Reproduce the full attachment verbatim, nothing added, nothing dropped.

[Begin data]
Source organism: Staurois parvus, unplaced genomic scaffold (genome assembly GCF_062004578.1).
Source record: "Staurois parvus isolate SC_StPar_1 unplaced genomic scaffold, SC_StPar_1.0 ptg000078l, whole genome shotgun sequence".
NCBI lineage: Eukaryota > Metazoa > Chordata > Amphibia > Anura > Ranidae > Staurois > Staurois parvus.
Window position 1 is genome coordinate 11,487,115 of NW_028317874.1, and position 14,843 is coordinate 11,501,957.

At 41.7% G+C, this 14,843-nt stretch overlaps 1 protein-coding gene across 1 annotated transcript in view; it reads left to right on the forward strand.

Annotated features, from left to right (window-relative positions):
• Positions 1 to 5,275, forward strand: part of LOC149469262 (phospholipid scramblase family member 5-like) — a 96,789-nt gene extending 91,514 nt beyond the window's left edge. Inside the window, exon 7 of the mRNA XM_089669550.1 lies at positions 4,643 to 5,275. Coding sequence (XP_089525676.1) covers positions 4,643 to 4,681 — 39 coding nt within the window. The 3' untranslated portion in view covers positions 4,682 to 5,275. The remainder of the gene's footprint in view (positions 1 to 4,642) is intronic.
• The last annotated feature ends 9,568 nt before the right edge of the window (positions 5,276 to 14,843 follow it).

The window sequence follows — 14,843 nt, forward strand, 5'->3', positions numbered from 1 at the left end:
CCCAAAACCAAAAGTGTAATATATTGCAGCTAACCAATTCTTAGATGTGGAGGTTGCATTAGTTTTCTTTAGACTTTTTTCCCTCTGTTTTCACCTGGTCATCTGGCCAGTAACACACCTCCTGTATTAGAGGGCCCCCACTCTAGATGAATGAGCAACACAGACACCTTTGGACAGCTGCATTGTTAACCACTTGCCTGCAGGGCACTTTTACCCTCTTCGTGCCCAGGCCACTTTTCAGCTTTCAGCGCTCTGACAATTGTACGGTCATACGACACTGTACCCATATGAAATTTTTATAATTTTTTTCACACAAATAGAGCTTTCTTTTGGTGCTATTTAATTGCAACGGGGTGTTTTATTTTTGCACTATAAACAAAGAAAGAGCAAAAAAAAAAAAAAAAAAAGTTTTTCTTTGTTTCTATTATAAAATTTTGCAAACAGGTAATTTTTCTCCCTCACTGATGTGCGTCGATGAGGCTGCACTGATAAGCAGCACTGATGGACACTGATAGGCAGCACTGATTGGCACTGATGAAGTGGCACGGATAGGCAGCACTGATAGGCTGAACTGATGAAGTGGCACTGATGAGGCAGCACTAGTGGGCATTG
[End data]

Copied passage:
Source organism: Staurois parvus, unplaced genomic scaffold (genome assembly GCF_062004578.1).
Source record: "Staurois parvus isolate SC_StPar_1 unplaced genomic scaffold, SC_StPar_1.0 ptg000078l, whole genome shotgun sequence".
NCBI lineage: Eukaryota > Metazoa > Chordata > Amphibia > Anura > Ranidae > Staurois > Staurois parvus.
Window position 1 is genome coordinate 11,487,115 of NW_028317874.1, and position 14,843 is coordinate 11,501,957.

At 41.7% G+C, this 14,843-nt stretch overlaps 1 protein-coding gene across 1 annotated transcript in view; it reads left to right on the forward strand.

Annotated features, from left to right (window-relative positions):
• Positions 1 to 5,275, forward strand: part of LOC149469262 (phospholipid scramblase family member 5-like) — a 96,789-nt gene extending 91,514 nt beyond the window's left edge. Inside the window, exon 7 of the mRNA XM_089669550.1 lies at positions 4,643 to 5,275. Coding sequence (XP_089525676.1) covers positions 4,643 to 4,681 — 39 coding nt within the window. The 3' untranslated portion in view covers positions 4,682 to 5,275. The remainder of the gene's footprint in view (positions 1 to 4,642) is intronic.
• The last annotated feature ends 9,568 nt before the right edge of the window (positions 5,276 to 14,843 follow it).

The window sequence follows — 14,843 nt, forward strand, 5'->3', positions numbered from 1 at the left end:
CCCAAAACCAAAAGTGTAATATATTGCAGCTAACCAATTCTTAGATGTGGAGGTTGCATTAGTTTTCTTTAGACTTTTTTCCCTCTGTTTTCACCTGGTCATCTGGCCAGTAACACACCTCCTGTATTAGAGGGCCCCCACTCTAGATGAATGAGCAACACAGACACCTTTGGACAGCTGCATTGTTAACCACTTGCCTGCAGGGCACTTTTACCCTCTTCGTGCCCAGGCCACTTTTCAGCTTTCAGCGCTCTGACAATTGTACGGTCATACGACACTGTACCCATATGAAATTTTTATAATTTTTTTCACACAAATAGAGCTTTCTTTTGGTGCTATTTAATTGCAACGGGGTGTTTTATTTTTGCACTATAAACAAAGAAAGAGCAAAAAAAAAAAAAAAAAAAGTTTTTCTTTGTTTCTATTATAAAATTTTGCAAACAGGTAATTTTTCTCCCTCACTGATGTGCGTCGATGAGGCTGCACTGATAAGCAGCACTGATGGACACTGATAGGCAGCACTGATTGGCACTGATGAAGTGGCACGGATAGGCAGCACTGATAGGCTGAACTGATGAAGTGGCACTGATGAGGCAGCACTAGTGGGCATTG